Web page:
The Phatt Island Library in Monkey Island 2 is a treasure trove of prospective literary delights. With over 200 card catalog entries covering every conceivable subject, it’s the closest thing video games have to a Library Of Alexandria. There’s Breakfast At Meathook’s, My Mother The Cart: Strange But True Tales, Keelhauling: Methodology & Practice, and The Little Organ That Could: Pop-Up Book Of Kidney Functions. The most intriguing title, though, is The Yak Is Slow But the Earth Is Patient. The majestic yak, or Bos grunniens, is native to the higher altitudes of the Himalayas. Quick to laugh, slow to anger, the yak is a herd animal not totally dissimilar from our American bison, at least in terms of its being a large and hairy land mammal whose scats are bigger than a human child. Not known to be aggressive toward humans, yaks have the potential to be bosom human companions. I picture this book as the fictional account of a plucky Mongolian shepherd with big dreams who one day saves a young yak separated from his yak-people. The shepherd helps raise Yak, and they become fast friends, herding snow leopards and getting into all kinds of high jinks on the steppe. One day, though, the shepherd is caught out in the open tundra, in danger of freezing to death. Yak, using their telepathic inter-species connection, tells the shepherd to cut him open and sleep inside. The shepherd refuses, saying he’d rather die than sleep in the guts of his best friend. Just when it looks like they’re about to die in each other’s arms, Ernest Shackleton shows up and saves the day. Monkey Island’s hero Guybrush Threepwood spends the game looking for the greatest treasure in history, but it seems to me he’s already found it.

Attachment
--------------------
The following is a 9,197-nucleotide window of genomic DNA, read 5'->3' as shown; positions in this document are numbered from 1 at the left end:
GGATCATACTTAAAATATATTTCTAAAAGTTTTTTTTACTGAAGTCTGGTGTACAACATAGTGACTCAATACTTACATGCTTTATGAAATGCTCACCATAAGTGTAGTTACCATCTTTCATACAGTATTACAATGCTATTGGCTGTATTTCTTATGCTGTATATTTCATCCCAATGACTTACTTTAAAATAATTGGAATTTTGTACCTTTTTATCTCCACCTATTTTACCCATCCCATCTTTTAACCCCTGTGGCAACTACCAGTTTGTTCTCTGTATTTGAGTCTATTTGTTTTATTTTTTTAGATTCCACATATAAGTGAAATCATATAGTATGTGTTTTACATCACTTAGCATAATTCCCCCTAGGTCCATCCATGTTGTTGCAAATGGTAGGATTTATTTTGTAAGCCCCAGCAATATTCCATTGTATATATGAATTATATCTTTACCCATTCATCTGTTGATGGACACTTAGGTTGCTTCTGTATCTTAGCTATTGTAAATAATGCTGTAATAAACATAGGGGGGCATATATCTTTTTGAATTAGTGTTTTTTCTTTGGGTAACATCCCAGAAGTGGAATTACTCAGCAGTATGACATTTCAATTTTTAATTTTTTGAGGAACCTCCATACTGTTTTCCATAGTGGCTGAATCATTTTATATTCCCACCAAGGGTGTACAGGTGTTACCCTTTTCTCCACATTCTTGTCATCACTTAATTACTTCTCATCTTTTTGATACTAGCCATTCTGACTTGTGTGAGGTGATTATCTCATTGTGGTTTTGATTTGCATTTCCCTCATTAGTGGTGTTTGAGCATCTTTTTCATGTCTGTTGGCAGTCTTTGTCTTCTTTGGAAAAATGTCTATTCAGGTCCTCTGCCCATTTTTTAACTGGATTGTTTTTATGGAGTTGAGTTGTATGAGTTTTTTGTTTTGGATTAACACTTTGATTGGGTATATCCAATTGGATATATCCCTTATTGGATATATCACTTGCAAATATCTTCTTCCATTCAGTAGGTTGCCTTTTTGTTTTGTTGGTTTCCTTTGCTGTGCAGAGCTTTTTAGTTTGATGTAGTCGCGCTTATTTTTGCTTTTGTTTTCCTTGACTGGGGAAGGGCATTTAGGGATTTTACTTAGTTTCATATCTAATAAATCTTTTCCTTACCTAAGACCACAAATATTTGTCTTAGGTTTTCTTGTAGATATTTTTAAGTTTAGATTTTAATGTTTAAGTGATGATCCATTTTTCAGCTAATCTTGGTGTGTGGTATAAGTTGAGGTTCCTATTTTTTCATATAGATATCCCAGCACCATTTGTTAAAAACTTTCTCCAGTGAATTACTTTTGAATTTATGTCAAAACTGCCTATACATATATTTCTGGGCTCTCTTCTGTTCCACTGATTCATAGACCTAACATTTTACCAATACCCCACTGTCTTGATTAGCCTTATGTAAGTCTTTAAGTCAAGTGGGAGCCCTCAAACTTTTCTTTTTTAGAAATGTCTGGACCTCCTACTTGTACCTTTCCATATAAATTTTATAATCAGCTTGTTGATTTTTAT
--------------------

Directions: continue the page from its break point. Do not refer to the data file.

The first time I heard the developers at Remedy describe Alan Wake, their psychological-horror shooter, I knew I had to play it. Regardless of the game’s quality, the concept—a writers’-blocked Stephen King stand-in and his wife take a trip to a sleepy town in the Pacific Northwest, and then spooky things happen—was the rare example of a horror game that strayed beyond the usual safe array of messy alien gore-fests or dark traverses down spooky, digital hallways. It didn’t live up to all of my expectations, but it’s a fun diversion with a tight, supernatural story that would feel more at home on a bookshelf or as a standalone Twilight Zone episode. When Alan isn’t busy taking down hostile shadowy figures with his flashlight and boomstick, he can seek out the town’s handful of working TVs that play random episodes of a show called Night Springs. Clearly an homage to The Twilight Zone, Springs is a black-and-white psychological-thriller series, some episodes of which were written by the game’s hero. Each clip constructs a short story with a unique twist in just a few minutes, and Springs has a darker edge than the game itself. Every time I found one, it captured my attention and brought back memories of the first time my Dad let me watch a whole episode of The Twilight Zone (“The After Hours”) past my bedtime. The writers did so much with these snippets that I still wonder what they could do if they had the budget and time to write full-length episodes.
After the recent controversy over a variant cover for the Powerpuff Girls comic book that was deemed “sexy” and later pulled, I’ve been reflecting on Pure White Lover Bizarre Jelly, the animated series within the world of Suda 51’s No More Heroes. Bizarre Jelly, or BJ as hardcore fans call it, comes from the same mold as The Powerpuff Girls. It is not, from what we see at least, overtly sexual. It features girls, they are friends, they are sometimes ditzy, and they occasionally team up to fight monsters. So far, sounds like Sailor Moon. And while Sailor Moon had an air of romance, mild sexual undertones, and fleeting panty shots, it too was never overtly sexual. The problem for Jelly is fans like No More Heroes star Travis Touchdown—i.e., the people who sexualized Sailor Moon cosplayers just as they sexualized the charming Mimi Yoon Powerpuff Girls illustration I mentioned. So let’s have Pure White Lover Bizarre Jelly. Let’s have the same inspirational stories of sisterhood and compassion as Sailor Moon and The Powerpuff Girls, but with enough jiggle to sate the Travis Touchdowns of the world into backing off our My Little Ponys and Powerpuffs. Gratuitous butt shots are a small price to pay to get our all-ages cartoons back.